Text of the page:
multiple users session with feed_overlap set to false

I have loaded 3 examples into prodigy to annotate. I have 3 users which in same time will annotate the 3 examples, user_1 annotate example_1, user_2 annotate example_2 and user_3 annotate example_3.
I set the "feed_overlap": false

, I used the multi user session mechanism by simply adding a session identifier to the annotation url e.g.,


I accessed the annotation interface for the first user by `


` (the example showed in the interface is example_1 ),

For the next user:


(the example showed in the interface is also example_1 ).
For the third user:


(the example showed in the interface is example_2 )

Why user_1 and user_2 get the same example which is example_1 to annotate?, shouldn't be user_1 get example_1, user2 get example_2 and user_3 get example_3 ?

Hi @fsa,

What you're observing might seem counterintuitive but it has its explanation.
Prodigy queues tasks in batches to each user session. I believe you use the default batch size in your trial which is 10. If the input stream is smaller than the batch size, which is the case here (just 3 inputs), Prodigy will try to fill in the queues as best as possible and that includes "stealing" work from other sessions. You can stop that behavior by setting allow_work_stealing to false in your prodigy.json.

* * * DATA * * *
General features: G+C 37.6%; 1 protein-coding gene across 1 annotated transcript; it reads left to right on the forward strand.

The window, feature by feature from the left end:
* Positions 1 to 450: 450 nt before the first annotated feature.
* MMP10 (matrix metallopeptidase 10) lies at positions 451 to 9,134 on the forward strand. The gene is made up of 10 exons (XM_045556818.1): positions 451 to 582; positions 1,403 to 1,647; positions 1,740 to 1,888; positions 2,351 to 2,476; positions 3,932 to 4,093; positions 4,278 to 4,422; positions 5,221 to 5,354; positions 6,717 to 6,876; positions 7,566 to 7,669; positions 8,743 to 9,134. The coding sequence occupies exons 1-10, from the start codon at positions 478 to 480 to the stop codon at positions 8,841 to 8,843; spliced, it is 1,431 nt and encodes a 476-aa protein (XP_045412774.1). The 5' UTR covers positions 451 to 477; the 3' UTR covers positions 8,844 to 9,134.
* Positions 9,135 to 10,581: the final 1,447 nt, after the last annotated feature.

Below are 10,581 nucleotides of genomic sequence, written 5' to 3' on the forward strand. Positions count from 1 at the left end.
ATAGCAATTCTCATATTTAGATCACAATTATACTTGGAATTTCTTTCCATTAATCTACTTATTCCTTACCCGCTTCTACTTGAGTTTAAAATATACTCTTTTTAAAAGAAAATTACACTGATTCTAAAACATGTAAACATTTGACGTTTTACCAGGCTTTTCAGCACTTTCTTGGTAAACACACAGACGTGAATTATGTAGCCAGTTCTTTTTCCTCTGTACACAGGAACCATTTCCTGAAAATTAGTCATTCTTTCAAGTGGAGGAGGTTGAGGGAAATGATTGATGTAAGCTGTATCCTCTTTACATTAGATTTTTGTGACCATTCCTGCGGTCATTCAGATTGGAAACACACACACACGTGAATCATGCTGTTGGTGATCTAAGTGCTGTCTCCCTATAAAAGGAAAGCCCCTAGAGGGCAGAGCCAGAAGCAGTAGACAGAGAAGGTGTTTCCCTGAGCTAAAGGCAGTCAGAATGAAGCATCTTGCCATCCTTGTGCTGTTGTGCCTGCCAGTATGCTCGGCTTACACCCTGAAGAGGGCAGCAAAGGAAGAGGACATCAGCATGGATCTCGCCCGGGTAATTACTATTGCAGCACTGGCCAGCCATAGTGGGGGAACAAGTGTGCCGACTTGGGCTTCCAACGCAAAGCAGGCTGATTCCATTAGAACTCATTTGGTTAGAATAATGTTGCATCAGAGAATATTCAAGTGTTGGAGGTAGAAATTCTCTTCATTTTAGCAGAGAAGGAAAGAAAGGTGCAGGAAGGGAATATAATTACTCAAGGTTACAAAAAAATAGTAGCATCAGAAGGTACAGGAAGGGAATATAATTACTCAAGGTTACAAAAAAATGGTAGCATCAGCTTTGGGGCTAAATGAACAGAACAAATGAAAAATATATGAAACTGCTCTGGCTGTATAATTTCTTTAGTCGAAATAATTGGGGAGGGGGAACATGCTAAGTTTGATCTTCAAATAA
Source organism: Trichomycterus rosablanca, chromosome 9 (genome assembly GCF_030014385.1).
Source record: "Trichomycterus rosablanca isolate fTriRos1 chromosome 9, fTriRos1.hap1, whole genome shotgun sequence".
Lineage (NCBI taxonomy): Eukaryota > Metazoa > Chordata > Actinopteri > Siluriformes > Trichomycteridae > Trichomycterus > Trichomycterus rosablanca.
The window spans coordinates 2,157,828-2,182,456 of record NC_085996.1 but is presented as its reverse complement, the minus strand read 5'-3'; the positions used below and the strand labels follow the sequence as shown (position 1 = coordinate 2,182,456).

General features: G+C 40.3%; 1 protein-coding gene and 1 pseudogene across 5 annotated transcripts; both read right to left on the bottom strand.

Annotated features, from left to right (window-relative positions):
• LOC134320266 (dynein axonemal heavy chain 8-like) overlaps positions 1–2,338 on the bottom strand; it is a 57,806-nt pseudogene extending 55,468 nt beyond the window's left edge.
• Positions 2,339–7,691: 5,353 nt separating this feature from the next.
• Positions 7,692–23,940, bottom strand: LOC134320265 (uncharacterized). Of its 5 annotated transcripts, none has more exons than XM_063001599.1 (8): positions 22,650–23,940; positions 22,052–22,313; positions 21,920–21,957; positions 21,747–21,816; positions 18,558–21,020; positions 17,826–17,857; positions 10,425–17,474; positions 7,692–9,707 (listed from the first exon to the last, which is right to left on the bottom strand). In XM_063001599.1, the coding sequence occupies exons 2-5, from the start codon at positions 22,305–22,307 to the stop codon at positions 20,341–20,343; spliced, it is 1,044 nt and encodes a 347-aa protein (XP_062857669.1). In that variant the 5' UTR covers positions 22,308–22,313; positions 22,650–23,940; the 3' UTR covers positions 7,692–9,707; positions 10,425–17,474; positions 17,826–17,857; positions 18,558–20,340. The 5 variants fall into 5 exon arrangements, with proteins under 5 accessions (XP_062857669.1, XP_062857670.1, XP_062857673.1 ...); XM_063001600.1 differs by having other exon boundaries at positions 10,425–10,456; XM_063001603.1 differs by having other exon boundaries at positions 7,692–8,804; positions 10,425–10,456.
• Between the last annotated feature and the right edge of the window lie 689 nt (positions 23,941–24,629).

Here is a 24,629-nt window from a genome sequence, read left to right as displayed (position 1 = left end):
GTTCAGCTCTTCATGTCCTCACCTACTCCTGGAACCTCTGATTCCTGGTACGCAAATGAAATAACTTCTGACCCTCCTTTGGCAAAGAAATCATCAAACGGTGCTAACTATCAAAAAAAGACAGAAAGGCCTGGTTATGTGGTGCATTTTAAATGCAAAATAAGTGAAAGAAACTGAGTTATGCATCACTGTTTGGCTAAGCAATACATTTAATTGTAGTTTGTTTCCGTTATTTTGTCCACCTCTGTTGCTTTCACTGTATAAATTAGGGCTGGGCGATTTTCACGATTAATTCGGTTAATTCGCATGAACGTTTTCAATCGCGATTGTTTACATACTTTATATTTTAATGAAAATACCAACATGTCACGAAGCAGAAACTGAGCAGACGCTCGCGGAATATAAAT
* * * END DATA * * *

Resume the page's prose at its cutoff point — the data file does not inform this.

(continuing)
If you do that (keeping batch size equal to 10), you'll see that all 3 questions will go to the first session and the other two sessions will get "no tasks available" message in the UI.

You can also set batch_size to 1 (or, alternative, set instant_submit to true), thus making it smaller than the source size to get the behavior you expect in this toy example.

Obviously, this toy example is an edge case and usually the input stream is much longer than the batch size. So in most cases you'd observe the right behavior.
Also, work_stealing is set to true by default as we belive it is a good thing to have in multi-annotator scenarios to prevent examples being locked up by idle sessions. It is probably better to have a few duplicates than lose examples altogether, but it can be completely disabled as mentioned above. You can read more about the motivation behind work stealing here.

Thanks a lot @magdaaniol for the excellent explanation

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